I am not photogenic. It is very rare that there will be a picture of me that I like. If I do, you will find it as my profile picture on every social media site I’m signed up to. This lasts about 3 months, then, I will stare at it for a while, notice around 17 flaws and decide I HAVE to change it.Welcome to the Social Media Age.
My generation is constantly swarmed by pictures of beautiful people. Whether they are celebrities who we are brainwashed into thinking are ‘perfection’ or someone’s older sister who looks amazing round the clock regardless of going to the gym for 3 hours. We have the ability to capture and share everything we’re doing. Most of the time it will seem pretty insignificant and irrelevant to our own lives. Except when we start seeing this kind of stuff : “off for a run” or “I’ve been such a fatty today”. 9 times out of 10 I am reading these whilst tucking into a share bag of chocolate buttons which I intend to finish by myself, within the hour. It is bad enough seeing society’s definition of beauty in magazines, but social media platforms are full of competition and comparisons with people we know. Hearing about people’s amazing weight loss (including before and after shots of course) and staring at ‘selfies’ containing clear skin, perfectly falling hair and white straight teeth. This, I do not want to see. My generation are suffering from low self esteem and confidence and I would argue strongly that’s because of our constant reminder of what we ‘should’ be aspiring to. We are told that we are so lucky with all this technology, but I’m not sure that is the case.
My generation are also constantly under pressure academically. From the age of 5 we are assessed, tested and graded. Personally, exam season is full of anxiety and panic. We are told that our whole life will be based upon letters on a page. How ridiculous is that! Our education system is structured to suit only one kind of student and can easily be mistaken for a memory test. You could be extremely talented at a subject, yet struggle with coursework or exams, therefore this talent is not reflected in your mark. I would argue strongly that employers are missing out on amazing individuals, just because they didn’t get on with the system. The combination of pressure and emphasis and focus on grades can lead to low self confidence, preventing individuals from being ambitious and risk taking. Is this what we want from our future workforce?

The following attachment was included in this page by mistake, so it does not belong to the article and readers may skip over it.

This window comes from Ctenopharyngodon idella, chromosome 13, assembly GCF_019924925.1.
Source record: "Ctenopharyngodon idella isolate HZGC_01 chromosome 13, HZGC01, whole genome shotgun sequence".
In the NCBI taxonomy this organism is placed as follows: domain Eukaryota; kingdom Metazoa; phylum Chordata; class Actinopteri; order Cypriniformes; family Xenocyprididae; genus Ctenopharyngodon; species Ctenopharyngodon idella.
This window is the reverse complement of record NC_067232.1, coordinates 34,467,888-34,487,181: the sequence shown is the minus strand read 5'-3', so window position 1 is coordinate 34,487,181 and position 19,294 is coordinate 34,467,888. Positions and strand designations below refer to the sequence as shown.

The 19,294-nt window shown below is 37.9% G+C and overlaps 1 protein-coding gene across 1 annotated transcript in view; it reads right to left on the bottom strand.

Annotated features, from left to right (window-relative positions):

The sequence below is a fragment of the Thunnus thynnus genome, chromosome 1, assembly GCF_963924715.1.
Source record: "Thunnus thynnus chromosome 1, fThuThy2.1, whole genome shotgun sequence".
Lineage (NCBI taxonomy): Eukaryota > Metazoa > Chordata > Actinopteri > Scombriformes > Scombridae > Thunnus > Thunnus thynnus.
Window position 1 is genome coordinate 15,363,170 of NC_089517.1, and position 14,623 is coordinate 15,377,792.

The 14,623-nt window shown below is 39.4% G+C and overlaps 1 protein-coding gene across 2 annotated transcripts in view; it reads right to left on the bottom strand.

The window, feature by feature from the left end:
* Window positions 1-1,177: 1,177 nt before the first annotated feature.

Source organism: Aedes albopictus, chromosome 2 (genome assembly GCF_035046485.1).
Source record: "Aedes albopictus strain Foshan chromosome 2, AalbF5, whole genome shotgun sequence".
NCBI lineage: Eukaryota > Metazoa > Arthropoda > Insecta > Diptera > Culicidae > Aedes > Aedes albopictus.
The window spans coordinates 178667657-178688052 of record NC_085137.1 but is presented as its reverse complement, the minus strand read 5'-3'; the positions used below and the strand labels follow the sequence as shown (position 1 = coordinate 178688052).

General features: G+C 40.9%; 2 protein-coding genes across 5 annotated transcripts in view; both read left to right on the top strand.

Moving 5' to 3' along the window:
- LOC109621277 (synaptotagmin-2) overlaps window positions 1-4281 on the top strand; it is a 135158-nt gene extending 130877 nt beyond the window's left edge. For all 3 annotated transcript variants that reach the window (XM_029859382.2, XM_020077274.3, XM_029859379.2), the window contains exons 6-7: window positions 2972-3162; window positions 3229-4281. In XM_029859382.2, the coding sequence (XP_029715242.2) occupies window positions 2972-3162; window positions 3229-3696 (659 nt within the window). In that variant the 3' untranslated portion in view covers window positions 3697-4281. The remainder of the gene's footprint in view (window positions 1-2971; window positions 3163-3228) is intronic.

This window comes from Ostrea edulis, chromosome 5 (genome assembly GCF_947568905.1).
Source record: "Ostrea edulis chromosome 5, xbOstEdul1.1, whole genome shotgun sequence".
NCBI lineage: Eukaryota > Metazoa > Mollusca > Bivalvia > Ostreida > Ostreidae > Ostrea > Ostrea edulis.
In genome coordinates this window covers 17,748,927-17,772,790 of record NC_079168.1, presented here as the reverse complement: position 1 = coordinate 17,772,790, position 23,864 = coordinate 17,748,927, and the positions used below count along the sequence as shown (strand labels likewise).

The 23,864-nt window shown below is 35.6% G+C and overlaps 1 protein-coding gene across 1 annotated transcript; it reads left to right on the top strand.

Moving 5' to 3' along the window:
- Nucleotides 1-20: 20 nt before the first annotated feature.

What am I trying to say? There is not enough praise and too much pressure. Young people need more encouragement and opportunity to show their talent, in their own way. We shouldn’t be teaching young people that if they don’t fit into a box of ‘beautiful A grade student’, they won’t be successful. Because that’s not true.
At least, if this is true, some big changes need to happen. Now.